Johanna Martzy (violin)
Track listing below review
Jean Antonietti (piano)
rec. 8 June 1953, Jesus-Christus-Kirke, Berlin-Dahlem (Dvorak); 4 May 1962, RIAS Funkhaus – Studio 7 (Bach, Brahms, Handel); 9 February 1964 (Vivaldi), 4 April 1966 (Kreisler, Fiocco, Ravel, de Falla) Siemensvilla, Berlin Lankwitz
AUDITE 23.424 [58:22 + 46:49]
The violinist Johanna Martzy isn’t that well known
today. Other female violinists, like Erica Morini and Ida Haendel, whose
concertizing was contemporaneous, have maintained a higher profile.
Collectors, especially those from Japan and Korea, where Martzy has
been elevated to cult status, have been at the forefront of promoting
her legacy, with her LPs exchanging hands for large sums. Japan has
seen the issue of a six-CD set ‘The Art of Johanna Martzy’,
and a thirteen disc box of the complete recordings she made for DG and
EMI has been released in Korea. In the UK Testament have made a valuable
contribution, and Coup d’Archet issued six CDs of live recordings
several years ago, long since deleted.
Romanian by birth, Martzy took up the violin at the age of six, later
becoming a student at the Franz Liszt Academy, Budapest. Her teacher
was Jenő Hubay (1858-1937), the Hungarian violinist and composer,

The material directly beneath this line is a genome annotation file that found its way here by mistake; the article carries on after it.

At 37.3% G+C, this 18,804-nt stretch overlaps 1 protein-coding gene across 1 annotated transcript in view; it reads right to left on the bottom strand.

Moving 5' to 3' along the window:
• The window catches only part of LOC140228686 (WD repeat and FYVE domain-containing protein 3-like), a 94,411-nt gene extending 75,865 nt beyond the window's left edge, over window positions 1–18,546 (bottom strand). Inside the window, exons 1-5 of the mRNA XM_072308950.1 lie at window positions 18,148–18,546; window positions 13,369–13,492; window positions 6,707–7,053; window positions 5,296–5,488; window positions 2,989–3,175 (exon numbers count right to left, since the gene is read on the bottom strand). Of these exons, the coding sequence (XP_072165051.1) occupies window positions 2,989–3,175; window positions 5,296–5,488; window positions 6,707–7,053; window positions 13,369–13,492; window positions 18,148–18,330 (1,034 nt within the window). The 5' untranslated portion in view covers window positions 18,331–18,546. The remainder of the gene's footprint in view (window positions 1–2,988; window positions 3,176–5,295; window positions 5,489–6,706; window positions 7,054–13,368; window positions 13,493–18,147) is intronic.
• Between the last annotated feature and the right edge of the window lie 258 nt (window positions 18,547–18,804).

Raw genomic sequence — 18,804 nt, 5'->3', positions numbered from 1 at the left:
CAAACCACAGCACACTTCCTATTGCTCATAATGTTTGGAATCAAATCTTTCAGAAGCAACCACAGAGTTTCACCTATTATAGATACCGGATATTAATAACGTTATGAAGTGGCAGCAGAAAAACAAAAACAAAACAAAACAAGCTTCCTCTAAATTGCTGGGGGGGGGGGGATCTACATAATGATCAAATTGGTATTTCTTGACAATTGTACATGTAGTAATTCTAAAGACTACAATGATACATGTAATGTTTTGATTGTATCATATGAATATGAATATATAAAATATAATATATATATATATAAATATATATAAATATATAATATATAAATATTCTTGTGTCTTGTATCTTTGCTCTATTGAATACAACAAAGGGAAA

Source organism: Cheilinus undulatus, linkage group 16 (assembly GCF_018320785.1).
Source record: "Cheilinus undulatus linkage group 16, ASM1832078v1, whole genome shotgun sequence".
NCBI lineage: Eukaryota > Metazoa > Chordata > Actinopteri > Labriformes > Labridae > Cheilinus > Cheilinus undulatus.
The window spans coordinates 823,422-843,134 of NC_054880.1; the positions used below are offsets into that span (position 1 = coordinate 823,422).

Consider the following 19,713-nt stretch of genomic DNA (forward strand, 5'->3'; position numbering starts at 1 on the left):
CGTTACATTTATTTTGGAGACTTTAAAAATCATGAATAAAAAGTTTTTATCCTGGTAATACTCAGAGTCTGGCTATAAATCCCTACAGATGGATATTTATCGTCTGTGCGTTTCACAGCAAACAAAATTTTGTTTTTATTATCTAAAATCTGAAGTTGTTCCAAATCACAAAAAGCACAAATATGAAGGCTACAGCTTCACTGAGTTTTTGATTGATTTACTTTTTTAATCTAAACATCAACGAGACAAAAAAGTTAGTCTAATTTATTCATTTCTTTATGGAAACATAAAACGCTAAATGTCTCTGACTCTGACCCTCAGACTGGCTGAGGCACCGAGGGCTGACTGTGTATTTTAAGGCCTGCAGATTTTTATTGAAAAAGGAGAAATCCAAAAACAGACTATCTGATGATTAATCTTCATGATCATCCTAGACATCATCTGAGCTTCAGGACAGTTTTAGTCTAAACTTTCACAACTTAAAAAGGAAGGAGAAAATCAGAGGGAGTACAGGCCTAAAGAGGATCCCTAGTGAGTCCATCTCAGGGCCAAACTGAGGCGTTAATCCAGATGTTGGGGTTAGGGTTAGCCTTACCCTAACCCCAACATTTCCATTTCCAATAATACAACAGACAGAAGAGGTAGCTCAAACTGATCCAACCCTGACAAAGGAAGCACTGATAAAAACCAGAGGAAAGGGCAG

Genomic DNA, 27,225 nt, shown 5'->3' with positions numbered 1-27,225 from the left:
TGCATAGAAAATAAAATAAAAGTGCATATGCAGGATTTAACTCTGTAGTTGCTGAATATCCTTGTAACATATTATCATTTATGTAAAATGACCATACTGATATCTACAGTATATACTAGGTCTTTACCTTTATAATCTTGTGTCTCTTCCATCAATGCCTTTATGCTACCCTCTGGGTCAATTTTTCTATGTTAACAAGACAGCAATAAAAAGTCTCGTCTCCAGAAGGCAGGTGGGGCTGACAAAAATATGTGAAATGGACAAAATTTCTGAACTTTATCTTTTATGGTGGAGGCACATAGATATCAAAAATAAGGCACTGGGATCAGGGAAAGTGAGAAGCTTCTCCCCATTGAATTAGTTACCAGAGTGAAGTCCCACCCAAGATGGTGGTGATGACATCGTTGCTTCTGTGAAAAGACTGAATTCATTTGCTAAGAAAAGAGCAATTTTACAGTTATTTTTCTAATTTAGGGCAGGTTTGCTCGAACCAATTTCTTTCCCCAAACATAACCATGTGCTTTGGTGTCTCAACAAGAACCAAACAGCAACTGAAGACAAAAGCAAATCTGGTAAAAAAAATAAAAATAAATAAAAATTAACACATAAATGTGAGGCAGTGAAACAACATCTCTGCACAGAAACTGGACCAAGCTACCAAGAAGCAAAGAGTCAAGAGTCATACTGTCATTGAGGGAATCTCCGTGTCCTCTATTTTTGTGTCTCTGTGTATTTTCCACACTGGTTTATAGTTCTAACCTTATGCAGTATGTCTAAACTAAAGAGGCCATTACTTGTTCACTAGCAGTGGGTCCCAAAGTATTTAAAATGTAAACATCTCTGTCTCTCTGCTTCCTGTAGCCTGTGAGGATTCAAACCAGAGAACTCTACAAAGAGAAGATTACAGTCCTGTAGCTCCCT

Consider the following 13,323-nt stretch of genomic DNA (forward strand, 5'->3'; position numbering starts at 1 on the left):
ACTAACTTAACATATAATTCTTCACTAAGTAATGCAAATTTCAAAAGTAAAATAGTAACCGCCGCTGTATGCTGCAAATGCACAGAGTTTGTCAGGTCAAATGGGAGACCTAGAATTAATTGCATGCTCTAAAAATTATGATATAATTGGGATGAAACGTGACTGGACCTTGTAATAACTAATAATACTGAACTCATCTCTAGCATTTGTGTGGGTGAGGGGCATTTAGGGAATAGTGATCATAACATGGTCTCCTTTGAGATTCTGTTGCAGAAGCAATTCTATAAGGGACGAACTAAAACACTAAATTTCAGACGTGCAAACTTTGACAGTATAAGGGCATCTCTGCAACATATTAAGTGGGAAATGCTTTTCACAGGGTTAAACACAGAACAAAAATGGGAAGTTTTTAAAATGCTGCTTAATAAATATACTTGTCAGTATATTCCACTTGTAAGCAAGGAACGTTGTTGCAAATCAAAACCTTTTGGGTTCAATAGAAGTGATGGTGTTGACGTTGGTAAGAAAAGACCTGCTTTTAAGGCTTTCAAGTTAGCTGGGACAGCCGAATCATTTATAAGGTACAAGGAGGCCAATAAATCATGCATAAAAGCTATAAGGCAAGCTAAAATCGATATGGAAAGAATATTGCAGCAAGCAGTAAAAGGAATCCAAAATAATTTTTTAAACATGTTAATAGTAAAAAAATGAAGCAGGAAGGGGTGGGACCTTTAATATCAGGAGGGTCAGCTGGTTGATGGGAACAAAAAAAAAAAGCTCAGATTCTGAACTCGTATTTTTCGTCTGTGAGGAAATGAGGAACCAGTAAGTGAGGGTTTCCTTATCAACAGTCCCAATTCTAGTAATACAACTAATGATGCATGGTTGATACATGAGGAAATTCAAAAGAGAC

whose students included Szigeti, Telmányi, Székely, Geyer and Sándor
Végh. She made her début at the age of thirteen and graduated from the
Academy in 1942. In 1947 she won first prize in the Geneva Competition.
Starting her recording career with DG, she was later brought under the
wing of EMI by Walter Legge. Her commercial recorded legacy is slender,
and her international career was short-lived. In 1969 she married the
wealthy Daniel Tschudi and thereafter seemed to lack the financial incentive
to continue in an active role. She died of cancer in 1979, largely forgotten.
Martzy’s brief recording career began with DG, and lasted only
three years. On 8 June 1953 she was scheduled to make a RIAS studio
radio broadcast recording of the Dvorak Concerto with the Hungarian
conductor Ferenc Fricsay. In addition, due to worries about the future
of the orchestra at the time, a commercial recording was made for DG
two days later (10-12 June), with the same forces and in the same venue,
in order to strengthen its finances. A projected Tchaikovsky Concerto
with the conductor was also on the cards for 1953, but never materialized.
Like Martzy, Fricsay was not blessed with a long life, succumbing to
cancer at the young age of forty-eight in 1963.
The Dvorak Concerto is the most substantial offering on this set. It
is a compelling performance, technically accomplished, standing comparison
with the best in the catalogue, especially that of Josef Suk/Czech Philharmonic/Neumann
which heads my list of favourites. The work is an amalgam of Czech national
music and folksong. In the first movement, Martzy lovingly caresses
the more lyrical moments, imbuing them with a sense of longing. In the
slow movement, which forms the emotional heart of the Concerto, there
is fervour without over-sentimentality. The Finale is rhythmically engaging,
and permeated with a Czech flavour. Everything is kept buoyant and dance-like.
Comparison between the DG commercial recording and this version reveal
no interpretive divergence, however the violin is more forwardly positioned
and consequently more prominent in the former.
The violinist’s only solo contribution in this set is the Bach